Destiny

5. Rav Soloveitchik, Kol Dodi Dofek, 65

What is the Covenant of Destiny? In the life of a people (as in the life of an individual), destiny signifies an existence that it has chosen of its own free will and in which it finds the full realization of its historical existence. Instead of a passive, inexorable existence into which a nation is thrust, an Existence of Destiny manifests itself as an active experience full of purposeful movement, ascension, aspirations, and fulfillment. The nation is enmeshed in its destiny because of its longing for an enhanced state of being, an existence replete with substance and direction. Destiny is the font out of which flow the unique self-elevation of the nation and the unending stream of Divine inspiration that will not run dry so long as the path of the People is demarcated by the laws of God. The life of destiny is a directed life, the result of conscious direction and free will. 

 

6. Rav Soloveitchik, Kol Dodi Dofek, 66–68

What is the content of the Covenant of Sinai? It is a special way of life that directs the individual to the fulfillment of an end beyond the reach of the man of fate — the striving of man to resemble his Creator via self-transcendence. The creative activity that fulfills the Covenant of Destiny flows from a totally different source, from man’s rebellion against an “as is,” factual existence, and from the longing that impels him to more enhanced and sublime forms of existence. Acts of lovingkindness and fraternity, which are integrated into the framework of the Covenant of Sinai, are motivated not by the strange sense of loneliness of the Jew, but by the sense of unity experienced by a nation forever betrothed to the one God. The absolute oneness of God is mirrored in the unity of the nation that is eternally bound to Him. “You are One, and Your name is One, and who is like Your people Israel, One nation”. The essence of Jewish fellowship on this level is a byproduct of the father-son relationship between the members of the nation and God… At Sinai, God elevated the Covenant of Fate, which He had concluded with a collective that was forced to be alone and that practiced loving-kindness to others as a result of its requisite isolation, to a Covenant of Destiny with a collective of people of free will and volition that directs and sanctifies itself to confront the Almighty. He transformed the “people”— an amalgam bereft of direction and purpose — to a “nation,” a term that signifies a distinct communal profile, a national physiognomy, as it were. The people of loving-kindness was elevated into a holy nation. The basis of shared destiny is the sanctity that is formed from a distinctive existence.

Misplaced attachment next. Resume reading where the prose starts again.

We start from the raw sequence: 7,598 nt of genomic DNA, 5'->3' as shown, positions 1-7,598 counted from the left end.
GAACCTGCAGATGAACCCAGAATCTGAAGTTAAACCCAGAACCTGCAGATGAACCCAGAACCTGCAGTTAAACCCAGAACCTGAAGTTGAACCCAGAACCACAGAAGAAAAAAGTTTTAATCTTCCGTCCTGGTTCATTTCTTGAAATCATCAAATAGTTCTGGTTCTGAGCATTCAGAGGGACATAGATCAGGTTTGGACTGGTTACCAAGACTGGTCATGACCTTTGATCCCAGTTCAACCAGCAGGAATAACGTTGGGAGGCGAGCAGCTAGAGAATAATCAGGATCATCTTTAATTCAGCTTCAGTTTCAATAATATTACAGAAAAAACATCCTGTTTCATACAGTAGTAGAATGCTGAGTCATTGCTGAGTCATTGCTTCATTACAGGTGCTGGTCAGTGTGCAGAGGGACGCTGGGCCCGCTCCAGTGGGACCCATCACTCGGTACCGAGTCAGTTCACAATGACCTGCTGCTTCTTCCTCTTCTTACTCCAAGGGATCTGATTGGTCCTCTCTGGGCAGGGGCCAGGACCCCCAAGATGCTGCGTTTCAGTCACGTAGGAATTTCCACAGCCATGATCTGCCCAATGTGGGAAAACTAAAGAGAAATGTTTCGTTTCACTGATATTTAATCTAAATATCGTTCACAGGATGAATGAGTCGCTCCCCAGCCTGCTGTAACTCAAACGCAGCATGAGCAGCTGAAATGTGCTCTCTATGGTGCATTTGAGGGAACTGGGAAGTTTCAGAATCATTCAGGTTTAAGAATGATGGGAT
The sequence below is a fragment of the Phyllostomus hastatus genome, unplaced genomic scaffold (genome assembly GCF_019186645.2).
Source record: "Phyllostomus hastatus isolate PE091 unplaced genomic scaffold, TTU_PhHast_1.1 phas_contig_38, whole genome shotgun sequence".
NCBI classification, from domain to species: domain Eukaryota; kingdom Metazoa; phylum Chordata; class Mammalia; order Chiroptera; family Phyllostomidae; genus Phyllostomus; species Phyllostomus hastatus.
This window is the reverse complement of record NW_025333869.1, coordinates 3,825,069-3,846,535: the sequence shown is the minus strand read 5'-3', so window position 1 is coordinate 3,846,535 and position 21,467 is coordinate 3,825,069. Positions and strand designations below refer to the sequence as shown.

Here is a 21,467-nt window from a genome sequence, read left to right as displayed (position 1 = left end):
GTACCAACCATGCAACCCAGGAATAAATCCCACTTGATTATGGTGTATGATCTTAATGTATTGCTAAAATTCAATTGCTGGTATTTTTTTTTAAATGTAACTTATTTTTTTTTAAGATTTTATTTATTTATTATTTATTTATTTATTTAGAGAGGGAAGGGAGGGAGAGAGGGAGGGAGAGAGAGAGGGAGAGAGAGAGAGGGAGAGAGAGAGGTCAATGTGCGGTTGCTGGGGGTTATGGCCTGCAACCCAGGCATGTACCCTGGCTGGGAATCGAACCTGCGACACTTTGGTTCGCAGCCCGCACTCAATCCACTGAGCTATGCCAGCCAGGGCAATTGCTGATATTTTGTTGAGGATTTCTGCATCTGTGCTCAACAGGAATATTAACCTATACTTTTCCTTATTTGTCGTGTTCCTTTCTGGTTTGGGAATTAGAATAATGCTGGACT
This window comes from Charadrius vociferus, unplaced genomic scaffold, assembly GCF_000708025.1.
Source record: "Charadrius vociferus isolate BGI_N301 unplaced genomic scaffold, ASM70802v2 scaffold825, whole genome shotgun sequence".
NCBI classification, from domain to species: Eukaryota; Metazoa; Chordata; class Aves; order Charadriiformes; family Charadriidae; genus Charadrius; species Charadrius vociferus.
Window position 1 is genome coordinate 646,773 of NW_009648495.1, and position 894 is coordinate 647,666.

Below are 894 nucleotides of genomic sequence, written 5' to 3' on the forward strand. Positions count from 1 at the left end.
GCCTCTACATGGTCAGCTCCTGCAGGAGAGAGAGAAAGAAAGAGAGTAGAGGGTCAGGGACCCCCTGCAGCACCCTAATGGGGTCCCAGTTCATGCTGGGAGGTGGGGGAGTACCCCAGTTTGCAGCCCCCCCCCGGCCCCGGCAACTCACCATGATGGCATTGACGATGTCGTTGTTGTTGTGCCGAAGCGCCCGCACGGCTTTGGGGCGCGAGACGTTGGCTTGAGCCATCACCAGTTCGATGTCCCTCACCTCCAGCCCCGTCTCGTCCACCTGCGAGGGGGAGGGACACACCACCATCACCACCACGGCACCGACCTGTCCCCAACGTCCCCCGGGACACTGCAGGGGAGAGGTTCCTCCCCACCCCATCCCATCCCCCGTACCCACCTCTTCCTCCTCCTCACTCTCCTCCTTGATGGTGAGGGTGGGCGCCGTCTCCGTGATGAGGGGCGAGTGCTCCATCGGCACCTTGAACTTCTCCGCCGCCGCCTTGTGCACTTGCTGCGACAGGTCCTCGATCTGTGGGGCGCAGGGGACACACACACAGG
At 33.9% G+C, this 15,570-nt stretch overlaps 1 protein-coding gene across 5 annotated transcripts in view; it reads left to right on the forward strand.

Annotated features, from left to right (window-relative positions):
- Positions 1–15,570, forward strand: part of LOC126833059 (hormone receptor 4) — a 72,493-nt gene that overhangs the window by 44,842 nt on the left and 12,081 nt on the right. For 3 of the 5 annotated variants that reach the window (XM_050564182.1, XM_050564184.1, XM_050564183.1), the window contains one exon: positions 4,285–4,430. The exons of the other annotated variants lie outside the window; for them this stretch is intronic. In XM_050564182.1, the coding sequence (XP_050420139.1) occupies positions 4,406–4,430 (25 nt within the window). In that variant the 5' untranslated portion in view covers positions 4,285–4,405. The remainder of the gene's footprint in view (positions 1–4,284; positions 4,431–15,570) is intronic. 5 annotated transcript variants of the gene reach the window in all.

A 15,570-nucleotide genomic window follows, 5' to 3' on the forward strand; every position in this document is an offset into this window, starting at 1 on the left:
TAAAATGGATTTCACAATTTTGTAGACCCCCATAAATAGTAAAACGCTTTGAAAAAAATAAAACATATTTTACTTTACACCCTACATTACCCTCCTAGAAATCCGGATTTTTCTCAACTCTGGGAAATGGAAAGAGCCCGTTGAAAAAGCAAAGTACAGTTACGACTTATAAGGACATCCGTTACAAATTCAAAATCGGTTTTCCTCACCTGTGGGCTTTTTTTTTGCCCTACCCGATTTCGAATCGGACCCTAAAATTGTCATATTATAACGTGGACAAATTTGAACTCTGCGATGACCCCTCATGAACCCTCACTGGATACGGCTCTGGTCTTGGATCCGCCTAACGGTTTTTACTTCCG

When the man of destiny stands before the Almighty, he envisions the God of Israel who reveals Himself only with man’s approval and invitation. The God of Israel is united with the finite creature only after man has sanctified and cleansed himself from all pollution, and longingly and agitatedly awaits this wondrous encounter. The revelation of the God of Israel does not come, in any event, in all conditions and circumstances. It demands a special state of spirit and soul, in the manner of “Be ready for the third day” (Exodus 19:11). Without the readiness of man, the God of Israel will not reveal Himself. He does not surprise His creatures. He responds to man’s urgent petition. However, when man does not actively long for God with spiritual intensity, then the God of Israel shows no interest in him. When the God of the Hebrews chases after man against his will, He does not ask him for his opinion or desires. The God of Israel, however, consults with a person before an encounter. Already in Egypt the Holy One revealed Himself to Moses not only as the God of the Hebrews but also as the God of Israel who waits for man and invites him to His service to do His work. “So said the Lord, the God of Israel: Let my people go, that they shall make a feast unto Me in the wilderness”(Exodus 5:1). 

 

Secular Israel

7. Rav Soloveitchik, Kol Dodi Dofek, 82–83

These mistakes are outgrowths of the primary error made by secular Zionism when it wished to erase both the feeling of isolation and also the phenomenon of shared suffering from our history books. The beckoning of the Beloved must open the eyes of all of us, even the most confirmed secularists. The State of Israel was not and will not be able to abrogate the covenant of, “And I will take you unto Me as a people” (Exodus 6:7) and put an end to shared fate–the source of Jewish aloneness. The State of Israel is as isolated today as the community of Israel has been during the thousands of years of its existence. And perhaps the isolation of the State is more pronounced than in the past because it is so clearly revealed in the international arena… The assumption that the State of Israel has weakened antisemitism is erroneous. On the contrary, antisemitism has grown stronger and employs false charges against the State [of Israel] in the war against us all. Who can foresee the end of this anti-Semitic hatred? The Covenant of Egypt cannot be abrogated by human hands. 

 

8. Rav Soloveitchik, Kol Dodi Dofek, 82